BRITISH coach Collin Osborne could be in line to make a remarkable return to Zimbabwe rugby, having been included on the shortlist of candidates to take up the vacant Sables coaching job ahead of this year’s qualifiers for the 2019 Rugby World Cup to be held in Japan.
BY DANIEL NHAKANISO
Osborne, who is the current skills coach at English Premiership side Harlequins has, according to sources, declared his interest in the position which attracted some high-profile coaches before the close of applications last Wednesday.
Although Zimbabwe Rugby Union (ZRU) is yet to disclose the identity of coaches who have expressed interest in the vacant post, Standardsport has learnt that Osborne is one of two England-based coaches who have expressed their interest.
Kitts-born Osborne, the only black coach at the top-end of English rugby, worked in Zimbabwe as the country’s director of coaching and development and later as Zimbabwe coach from 1987 to 1990.
Standardsport could not confirm the identity of the other England-based coach.
However, Osborne appears to be the early favourite for the job, with the Harlequins man expected in the country later this month where he will also conduct open and closed rugby sessions with different rugby stakeholders from January 22-24.
Others include former South Africa coach Peter de Villiers, who is currently the director of rugby at the University of Western Cape and his compatriot Peter Engledow, who is currently in charge of Currie Cup side Griquas.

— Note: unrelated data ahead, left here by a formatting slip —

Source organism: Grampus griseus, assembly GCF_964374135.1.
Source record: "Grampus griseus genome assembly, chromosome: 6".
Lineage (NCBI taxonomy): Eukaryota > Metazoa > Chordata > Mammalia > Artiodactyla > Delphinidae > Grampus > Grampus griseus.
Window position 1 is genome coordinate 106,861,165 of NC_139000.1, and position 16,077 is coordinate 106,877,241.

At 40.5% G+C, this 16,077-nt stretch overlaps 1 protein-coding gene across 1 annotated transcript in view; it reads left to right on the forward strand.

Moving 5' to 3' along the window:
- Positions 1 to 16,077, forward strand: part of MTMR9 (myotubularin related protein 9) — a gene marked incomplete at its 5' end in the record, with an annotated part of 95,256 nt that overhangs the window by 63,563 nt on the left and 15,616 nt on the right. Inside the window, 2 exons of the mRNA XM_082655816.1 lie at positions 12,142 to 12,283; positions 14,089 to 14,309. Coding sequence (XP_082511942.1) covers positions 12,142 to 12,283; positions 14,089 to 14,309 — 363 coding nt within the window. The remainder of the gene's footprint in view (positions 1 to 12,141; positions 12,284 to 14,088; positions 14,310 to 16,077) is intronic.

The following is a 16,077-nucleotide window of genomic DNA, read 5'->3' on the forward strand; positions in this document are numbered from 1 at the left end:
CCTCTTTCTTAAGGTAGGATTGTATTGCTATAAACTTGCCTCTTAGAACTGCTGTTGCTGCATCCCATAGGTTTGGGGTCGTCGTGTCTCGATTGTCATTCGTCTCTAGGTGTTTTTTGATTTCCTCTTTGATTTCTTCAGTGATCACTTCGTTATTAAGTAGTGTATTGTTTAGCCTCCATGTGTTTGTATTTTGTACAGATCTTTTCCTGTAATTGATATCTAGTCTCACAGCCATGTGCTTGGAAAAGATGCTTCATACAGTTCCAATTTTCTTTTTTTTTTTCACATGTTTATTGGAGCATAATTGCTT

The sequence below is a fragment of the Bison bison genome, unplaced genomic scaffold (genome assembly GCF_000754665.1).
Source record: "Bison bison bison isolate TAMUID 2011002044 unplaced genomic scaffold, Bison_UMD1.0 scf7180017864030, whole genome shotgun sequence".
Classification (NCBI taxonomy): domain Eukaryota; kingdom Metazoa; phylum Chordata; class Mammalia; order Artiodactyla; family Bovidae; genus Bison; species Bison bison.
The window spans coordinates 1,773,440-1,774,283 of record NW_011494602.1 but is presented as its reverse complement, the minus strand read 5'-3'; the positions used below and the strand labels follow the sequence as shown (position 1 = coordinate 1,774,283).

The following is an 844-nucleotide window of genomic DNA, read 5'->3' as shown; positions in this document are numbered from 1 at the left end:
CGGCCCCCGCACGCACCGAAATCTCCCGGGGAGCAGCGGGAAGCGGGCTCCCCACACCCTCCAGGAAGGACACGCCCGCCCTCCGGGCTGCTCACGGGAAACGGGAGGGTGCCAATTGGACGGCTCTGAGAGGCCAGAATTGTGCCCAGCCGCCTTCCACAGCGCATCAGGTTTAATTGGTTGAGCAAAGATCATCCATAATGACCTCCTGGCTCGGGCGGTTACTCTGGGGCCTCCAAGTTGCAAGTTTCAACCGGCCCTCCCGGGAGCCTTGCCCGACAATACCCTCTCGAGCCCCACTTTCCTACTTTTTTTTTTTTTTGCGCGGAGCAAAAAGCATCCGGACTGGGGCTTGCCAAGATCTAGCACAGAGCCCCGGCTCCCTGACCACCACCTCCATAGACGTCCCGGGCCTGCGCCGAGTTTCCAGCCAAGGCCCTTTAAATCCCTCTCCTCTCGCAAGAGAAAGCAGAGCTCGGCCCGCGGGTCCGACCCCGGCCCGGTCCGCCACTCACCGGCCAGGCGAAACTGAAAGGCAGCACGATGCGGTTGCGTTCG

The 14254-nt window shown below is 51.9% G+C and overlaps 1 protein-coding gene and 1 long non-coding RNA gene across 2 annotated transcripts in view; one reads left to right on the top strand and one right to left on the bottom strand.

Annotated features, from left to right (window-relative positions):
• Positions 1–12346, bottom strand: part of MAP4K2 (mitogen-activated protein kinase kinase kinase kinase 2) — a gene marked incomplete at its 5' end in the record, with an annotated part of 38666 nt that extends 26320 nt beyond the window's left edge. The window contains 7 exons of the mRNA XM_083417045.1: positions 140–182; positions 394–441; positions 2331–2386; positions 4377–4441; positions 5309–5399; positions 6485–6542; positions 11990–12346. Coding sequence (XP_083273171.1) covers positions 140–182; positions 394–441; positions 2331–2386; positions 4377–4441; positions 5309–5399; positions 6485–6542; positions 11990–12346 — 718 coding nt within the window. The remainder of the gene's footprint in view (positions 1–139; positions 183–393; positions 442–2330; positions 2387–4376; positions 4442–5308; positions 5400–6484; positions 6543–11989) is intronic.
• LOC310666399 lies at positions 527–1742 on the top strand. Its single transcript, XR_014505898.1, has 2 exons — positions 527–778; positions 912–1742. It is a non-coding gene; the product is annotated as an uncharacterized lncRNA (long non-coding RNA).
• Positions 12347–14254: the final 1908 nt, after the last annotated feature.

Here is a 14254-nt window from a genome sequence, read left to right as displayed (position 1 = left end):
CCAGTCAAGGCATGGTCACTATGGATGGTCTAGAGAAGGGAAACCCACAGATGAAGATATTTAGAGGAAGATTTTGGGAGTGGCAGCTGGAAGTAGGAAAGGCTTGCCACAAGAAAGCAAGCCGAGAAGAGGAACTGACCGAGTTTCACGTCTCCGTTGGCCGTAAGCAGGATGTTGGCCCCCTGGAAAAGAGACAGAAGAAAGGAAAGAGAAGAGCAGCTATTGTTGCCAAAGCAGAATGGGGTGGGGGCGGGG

There were unconfirmed reports that the well-travelled former New Zealand coach John Mitchell, who is preparing for his first season with the South African Super Rugby outfit the Bulls, had also been earmarked for the vacant post.
Brendan Dawson leads the cast of local coaches who have applied for the job, while Cyprian Mandenge, who stepped down after a disappointing Gold Cup (formerly Africa Cup) campaign last year, has also applied for the vacant post.
The shortlisted candidates are expected to be interviewed by the newly-established ZRU technical committee headed by the country’s former director of rugby, Brighton Chivandire.
Chivandire, one of the most qualified coaches in Zimbabwe, has been involved in the game for over 20 years in various capacities.
Other members of the high-powered committee include former Sables player Bill Cornish, Zimbabwe’s first black rugby coach Godwin Murambiwa, businessman and head of the Zimbabwe Referees Society Gerald Chipumha and human resources expert Elijah Nyakurerwa.